Family members mourn victims of a police operation against drug dealers that occurred on November 19 at Cidade de Deus favela (community) in Rio de Janeiro, Brazil, on November 20, 2016. Rio, which is home to 6.5 million people and drastic social inequality, suffers from high levels of criminality, made worse by heavily armed gangs of narcotraffickers, but also by the presence of paramilitary militias. / AFP / YASUYOSHI CHIBA (Photo credit should read YASUYOSHI CHIBA/AFP/Getty Images)
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Aviation authorities, meanwhile, were investigating the site of Saturday's helicopter crash and the wreckage to determine whether it was downed by gunfire or failed due to some other cause. Four police died in the crash and another officer was killed during Saturday's fighting.

Roberto Sa, Rio's state security secretary, said on Sunday that none of the police who died in the crash had bullet wounds and that no evidence exists so far to prove that gunfire caused the helicopter to crash. He warned, however, that investigators need more time to determine any cause for sure.

"It's too early for any conclusion," he said.

The weekend clashes come amid a rebound in violent crime in Rio and elsewhere in Brazil. An economic recession and rising unemployment are causing many once-violent areas that had improved during a now-fizzled economic boom to backslide. Making matters worse, security forces are being hindered in their ability to respond due to a lack of funding.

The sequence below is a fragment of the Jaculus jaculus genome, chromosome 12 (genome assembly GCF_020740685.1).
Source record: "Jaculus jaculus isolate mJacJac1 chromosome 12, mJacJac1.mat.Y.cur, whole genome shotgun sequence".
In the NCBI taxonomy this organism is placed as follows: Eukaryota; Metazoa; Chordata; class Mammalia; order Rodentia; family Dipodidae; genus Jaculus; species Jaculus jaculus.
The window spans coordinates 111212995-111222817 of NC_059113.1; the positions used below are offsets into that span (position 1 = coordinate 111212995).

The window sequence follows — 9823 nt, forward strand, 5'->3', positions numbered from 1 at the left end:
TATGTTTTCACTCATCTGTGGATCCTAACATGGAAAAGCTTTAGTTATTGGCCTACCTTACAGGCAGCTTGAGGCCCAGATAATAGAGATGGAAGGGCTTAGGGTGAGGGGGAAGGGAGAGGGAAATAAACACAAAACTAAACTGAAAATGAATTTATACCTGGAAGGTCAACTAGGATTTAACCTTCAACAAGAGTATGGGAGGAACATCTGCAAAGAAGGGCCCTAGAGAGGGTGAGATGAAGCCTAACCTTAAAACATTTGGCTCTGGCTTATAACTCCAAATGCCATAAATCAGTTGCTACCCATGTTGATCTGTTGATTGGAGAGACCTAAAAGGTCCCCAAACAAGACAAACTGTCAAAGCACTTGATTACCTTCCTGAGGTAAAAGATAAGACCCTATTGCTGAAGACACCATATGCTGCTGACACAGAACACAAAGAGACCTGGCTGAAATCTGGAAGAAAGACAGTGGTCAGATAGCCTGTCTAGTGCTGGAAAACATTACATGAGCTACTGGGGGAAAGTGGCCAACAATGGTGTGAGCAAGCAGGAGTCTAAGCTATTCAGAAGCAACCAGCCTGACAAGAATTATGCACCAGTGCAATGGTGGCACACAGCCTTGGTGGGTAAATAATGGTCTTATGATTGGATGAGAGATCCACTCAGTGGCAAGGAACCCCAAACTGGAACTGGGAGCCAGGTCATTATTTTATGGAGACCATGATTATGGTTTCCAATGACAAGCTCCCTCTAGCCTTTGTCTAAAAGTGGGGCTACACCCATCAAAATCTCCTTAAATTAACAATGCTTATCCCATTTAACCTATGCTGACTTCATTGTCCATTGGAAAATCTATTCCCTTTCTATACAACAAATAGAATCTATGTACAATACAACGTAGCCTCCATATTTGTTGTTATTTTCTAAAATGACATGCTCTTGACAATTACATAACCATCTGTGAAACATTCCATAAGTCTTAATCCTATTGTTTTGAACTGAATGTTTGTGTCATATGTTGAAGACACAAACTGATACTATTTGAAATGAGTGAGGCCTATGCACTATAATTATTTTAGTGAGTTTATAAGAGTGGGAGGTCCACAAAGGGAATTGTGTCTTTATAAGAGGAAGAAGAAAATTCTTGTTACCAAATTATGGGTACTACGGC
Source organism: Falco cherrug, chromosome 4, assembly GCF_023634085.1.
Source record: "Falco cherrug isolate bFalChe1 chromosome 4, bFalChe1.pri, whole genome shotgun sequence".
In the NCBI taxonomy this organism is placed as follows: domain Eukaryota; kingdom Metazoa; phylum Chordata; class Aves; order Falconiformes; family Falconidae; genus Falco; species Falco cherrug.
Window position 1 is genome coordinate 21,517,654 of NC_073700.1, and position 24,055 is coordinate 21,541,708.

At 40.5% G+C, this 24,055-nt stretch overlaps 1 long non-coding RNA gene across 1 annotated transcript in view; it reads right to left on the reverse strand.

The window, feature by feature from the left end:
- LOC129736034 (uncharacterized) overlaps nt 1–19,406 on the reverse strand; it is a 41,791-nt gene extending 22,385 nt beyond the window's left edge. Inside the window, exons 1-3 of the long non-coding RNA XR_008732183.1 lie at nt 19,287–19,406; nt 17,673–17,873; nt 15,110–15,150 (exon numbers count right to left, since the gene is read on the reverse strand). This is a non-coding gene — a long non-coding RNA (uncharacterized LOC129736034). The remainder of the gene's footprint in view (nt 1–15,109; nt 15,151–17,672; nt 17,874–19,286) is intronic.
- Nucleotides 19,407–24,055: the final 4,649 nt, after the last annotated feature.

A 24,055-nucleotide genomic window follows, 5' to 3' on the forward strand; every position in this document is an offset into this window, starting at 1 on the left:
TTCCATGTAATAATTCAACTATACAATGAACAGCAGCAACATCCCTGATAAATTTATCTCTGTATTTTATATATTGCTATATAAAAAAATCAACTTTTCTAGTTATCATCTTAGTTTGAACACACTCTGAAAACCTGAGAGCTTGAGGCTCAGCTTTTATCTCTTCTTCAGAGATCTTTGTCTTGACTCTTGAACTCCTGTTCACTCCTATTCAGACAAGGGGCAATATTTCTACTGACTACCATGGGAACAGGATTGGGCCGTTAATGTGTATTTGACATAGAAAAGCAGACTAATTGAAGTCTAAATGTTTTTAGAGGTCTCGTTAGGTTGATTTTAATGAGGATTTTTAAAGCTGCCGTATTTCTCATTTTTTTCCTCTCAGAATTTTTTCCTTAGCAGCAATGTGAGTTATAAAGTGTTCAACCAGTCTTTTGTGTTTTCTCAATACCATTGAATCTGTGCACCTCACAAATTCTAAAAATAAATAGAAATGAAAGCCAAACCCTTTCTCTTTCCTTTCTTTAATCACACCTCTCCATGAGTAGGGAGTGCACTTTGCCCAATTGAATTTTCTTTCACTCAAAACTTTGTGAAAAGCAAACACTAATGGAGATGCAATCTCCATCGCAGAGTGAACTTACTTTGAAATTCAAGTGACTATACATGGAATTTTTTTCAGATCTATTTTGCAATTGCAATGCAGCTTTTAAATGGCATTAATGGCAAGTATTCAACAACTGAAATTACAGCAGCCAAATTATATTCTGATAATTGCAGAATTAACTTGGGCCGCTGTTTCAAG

In Rio, Brazil's second-biggest and best-known city, the tenuous improvements in security enabled it to successfully host soccer's 2014 World Cup and more recently the 2016 Olympics, much of it in venues near City of God, a community whose violent past was featured in a blockbuster movie in 2002.

But with security budgets slashed and economic woes hitting poor neighborhoods the hardest, many residents fear a return of routine violence by criminals and the sort of well-documented human rights abuses by police that local authorities, despite improvements in recent decades, say still remain a challenge. (Reporting by Paulo Prada and Ricardo Moraes; Editing by Alan Crosby)